Marketing to the bottom of the pyramid
The informal economy is Africa’s new frontier for growth. Previously forgotten and disregarded the informal economy on the continent is alive and growing into a significant contributor to the bottom line for many businesses. This is where the next surge of expansion is and if you are not playing in this space then you’re missing out.
Africa has a massive emerging middle class which provides an expanding consumer base for business. In a recent Africa Pulse Report, the World Bank said consumer spending accounted for more than 60 percent of Sub-Saharan Africa’s buoyant economic growth with a forecast that this would accelerate to more than 5 percent over the next three years, far outpacing the global average.
A local approach to marketing
Understanding the African consumer is key to the success of brands doing business on the continent. Multinational brands cannot adopt a cut and paste approach to marketing locally. Although Africa is a huge continent it is made up of small cluster communities whose buying trends and behavior are unique. There has been a complete shift in the go to market strategies of companies.
Although many are still struggling financially, Africa’s population remains very aspirational. From the latest fashion labels, mobile phones to banking services and food brands, cars, food, and clothes to financial services and entertainment, it is at the bottom of the pyramid that businesses need to invest in having conversations with this group of consumers.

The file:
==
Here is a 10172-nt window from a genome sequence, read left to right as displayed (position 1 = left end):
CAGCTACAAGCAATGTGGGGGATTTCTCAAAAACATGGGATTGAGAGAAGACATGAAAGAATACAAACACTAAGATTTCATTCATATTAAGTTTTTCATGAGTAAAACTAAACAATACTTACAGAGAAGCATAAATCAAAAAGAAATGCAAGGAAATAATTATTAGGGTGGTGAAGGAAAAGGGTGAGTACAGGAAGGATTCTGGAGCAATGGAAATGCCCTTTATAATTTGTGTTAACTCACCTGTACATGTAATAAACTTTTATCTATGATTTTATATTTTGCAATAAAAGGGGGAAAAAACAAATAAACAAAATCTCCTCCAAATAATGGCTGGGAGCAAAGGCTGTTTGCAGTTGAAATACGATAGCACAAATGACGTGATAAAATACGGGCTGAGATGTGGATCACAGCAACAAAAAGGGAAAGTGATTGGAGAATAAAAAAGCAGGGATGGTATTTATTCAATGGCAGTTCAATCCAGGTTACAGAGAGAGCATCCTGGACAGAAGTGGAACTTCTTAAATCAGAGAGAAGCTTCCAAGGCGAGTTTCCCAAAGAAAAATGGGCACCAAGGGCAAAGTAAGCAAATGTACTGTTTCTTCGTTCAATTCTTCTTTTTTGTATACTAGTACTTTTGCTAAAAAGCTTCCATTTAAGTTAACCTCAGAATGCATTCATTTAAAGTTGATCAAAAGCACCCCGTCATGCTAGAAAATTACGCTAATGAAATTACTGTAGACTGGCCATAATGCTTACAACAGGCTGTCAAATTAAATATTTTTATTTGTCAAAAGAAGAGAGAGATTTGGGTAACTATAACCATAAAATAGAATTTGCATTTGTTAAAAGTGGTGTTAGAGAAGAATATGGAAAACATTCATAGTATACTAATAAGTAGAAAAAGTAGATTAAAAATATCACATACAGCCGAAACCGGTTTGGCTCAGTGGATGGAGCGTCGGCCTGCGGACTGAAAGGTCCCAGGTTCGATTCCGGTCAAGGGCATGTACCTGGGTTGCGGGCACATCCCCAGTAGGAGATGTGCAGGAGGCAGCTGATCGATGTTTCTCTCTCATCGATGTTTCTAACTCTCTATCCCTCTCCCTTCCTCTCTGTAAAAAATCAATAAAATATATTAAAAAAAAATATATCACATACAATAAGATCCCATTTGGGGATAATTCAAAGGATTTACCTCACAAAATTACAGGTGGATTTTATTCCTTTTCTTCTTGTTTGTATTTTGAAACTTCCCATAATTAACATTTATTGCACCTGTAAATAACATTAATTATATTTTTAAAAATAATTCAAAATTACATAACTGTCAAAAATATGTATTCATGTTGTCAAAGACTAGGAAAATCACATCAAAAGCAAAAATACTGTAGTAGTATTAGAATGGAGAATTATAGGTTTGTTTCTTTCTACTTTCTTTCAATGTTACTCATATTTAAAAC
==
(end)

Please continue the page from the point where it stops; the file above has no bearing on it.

The classical approach of kicking off a marketing campaign with above-the-line (ATL) – a major television or radio advertisement, then erecting a billboard and after that generating below-the line (BTL) initiatives based on the ATL concept is no longer the norm. Just five years ago 80% of campaign budgets were allocated to television adverts and billboards but now the trend has shifted to BTL – in-store promotions, out-store promotions and field-marketing.
The use of community members as brand ambassadors and sales promoters in peri-urban and rural areas is a growing trend. This business model is changing the marketing landscape. Its success in using field operatives to market brands to their own communities on a mass scale is causing brands and advertisers to commit more of their funds to activation projects than above the line advertising.
Today’s marketing is more about dialogue than one-way communication as represented by above the line advertising. In developed societies, the dialogue tends to happen online or via smartphones. In African rural and remote communities, it happens face to face. And the dialogue is not just with and within consumer communities. It flows back into the brands.
The Creative Counsel Group is an integrated below-the-line agency that offers brand activation and experiential solutions for brands. Ran Neu-Ner and Gil Oved are the group’s Co-CEOs. Follow them on Twitter @TCCZA.